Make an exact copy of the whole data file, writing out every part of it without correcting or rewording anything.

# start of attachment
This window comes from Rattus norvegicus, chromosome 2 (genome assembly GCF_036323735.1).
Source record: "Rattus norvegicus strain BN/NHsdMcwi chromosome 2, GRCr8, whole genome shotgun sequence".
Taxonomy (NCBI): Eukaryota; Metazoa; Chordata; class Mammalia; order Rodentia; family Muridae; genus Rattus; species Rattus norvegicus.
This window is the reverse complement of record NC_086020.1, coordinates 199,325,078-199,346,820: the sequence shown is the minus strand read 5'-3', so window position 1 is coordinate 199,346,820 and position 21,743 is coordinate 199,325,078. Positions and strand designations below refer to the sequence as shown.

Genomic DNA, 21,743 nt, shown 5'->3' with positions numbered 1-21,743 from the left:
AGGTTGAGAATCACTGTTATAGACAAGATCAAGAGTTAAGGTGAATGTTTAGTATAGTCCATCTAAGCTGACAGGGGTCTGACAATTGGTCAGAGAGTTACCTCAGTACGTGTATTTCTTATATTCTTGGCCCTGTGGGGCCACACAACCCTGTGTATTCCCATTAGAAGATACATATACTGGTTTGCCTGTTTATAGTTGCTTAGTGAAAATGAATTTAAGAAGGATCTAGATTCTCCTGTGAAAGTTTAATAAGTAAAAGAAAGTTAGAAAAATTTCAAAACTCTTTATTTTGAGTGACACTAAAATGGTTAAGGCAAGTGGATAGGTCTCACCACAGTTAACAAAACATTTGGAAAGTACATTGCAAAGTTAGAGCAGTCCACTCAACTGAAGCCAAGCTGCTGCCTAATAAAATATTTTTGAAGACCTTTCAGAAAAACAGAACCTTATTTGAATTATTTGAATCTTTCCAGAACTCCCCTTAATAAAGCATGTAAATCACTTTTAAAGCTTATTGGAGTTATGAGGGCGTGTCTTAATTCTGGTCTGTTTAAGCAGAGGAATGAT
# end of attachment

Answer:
This window comes from Rattus norvegicus, chromosome 2 (genome assembly GCF_036323735.1).
Source record: "Rattus norvegicus strain BN/NHsdMcwi chromosome 2, GRCr8, whole genome shotgun sequence".
Taxonomy (NCBI): Eukaryota; Metazoa; Chordata; class Mammalia; order Rodentia; family Muridae; genus Rattus; species Rattus norvegicus.
This window is the reverse complement of record NC_086020.1, coordinates 199,325,078-199,346,820: the sequence shown is the minus strand read 5'-3', so window position 1 is coordinate 199,346,820 and position 21,743 is coordinate 199,325,078. Positions and strand designations below refer to the sequence as shown.

Genomic DNA, 21,743 nt, shown 5'->3' with positions numbered 1-21,743 from the left:
AGGTTGAGAATCACTGTTATAGACAAGATCAAGAGTTAAGGTGAATGTTTAGTATAGTCCATCTAAGCTGACAGGGGTCTGACAATTGGTCAGAGAGTTACCTCAGTACGTGTATTTCTTATATTCTTGGCCCTGTGGGGCCACACAACCCTGTGTATTCCCATTAGAAGATACATATACTGGTTTGCCTGTTTATAGTTGCTTAGTGAAAATGAATTTAAGAAGGATCTAGATTCTCCTGTGAAAGTTTAATAAGTAAAAGAAAGTTAGAAAAATTTCAAAACTCTTTATTTTGAGTGACACTAAAATGGTTAAGGCAAGTGGATAGGTCTCACCACAGTTAACAAAACATTTGGAAAGTACATTGCAAAGTTAGAGCAGTCCACTCAACTGAAGCCAAGCTGCTGCCTAATAAAATATTTTTGAAGACCTTTCAGAAAAACAGAACCTTATTTGAATTATTTGAATCTTTCCAGAACTCCCCTTAATAAAGCATGTAAATCACTTTTAAAGCTTATTGGAGTTATGAGGGCGTGTCTTAATTCTGGTCTGTTTAAGCAGAGGAATGAT